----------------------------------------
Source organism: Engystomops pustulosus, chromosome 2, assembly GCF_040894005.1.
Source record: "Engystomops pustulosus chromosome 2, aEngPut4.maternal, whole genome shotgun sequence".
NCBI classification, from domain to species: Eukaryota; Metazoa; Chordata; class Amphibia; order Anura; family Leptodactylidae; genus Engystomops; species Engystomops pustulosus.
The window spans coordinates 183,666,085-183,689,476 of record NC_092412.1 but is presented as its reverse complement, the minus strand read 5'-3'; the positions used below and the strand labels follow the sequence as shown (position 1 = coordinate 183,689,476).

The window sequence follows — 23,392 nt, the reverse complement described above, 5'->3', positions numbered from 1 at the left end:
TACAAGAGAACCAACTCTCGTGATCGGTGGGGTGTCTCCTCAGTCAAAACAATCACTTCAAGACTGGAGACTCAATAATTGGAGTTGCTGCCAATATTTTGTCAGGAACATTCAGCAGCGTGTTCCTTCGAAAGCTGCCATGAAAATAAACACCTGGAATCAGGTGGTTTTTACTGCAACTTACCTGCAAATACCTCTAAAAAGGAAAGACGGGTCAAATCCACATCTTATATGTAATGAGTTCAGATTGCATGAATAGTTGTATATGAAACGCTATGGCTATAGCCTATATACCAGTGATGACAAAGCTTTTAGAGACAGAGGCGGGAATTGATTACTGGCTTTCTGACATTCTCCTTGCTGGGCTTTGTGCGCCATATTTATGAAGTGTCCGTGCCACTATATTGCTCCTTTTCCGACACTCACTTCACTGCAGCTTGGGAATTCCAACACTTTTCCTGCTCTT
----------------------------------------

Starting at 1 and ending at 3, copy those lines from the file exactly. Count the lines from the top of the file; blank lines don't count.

Source organism: Engystomops pustulosus, chromosome 2, assembly GCF_040894005.1.
Source record: "Engystomops pustulosus chromosome 2, aEngPut4.maternal, whole genome shotgun sequence".
NCBI classification, from domain to species: Eukaryota; Metazoa; Chordata; class Amphibia; order Anura; family Leptodactylidae; genus Engystomops; species Engystomops pustulosus.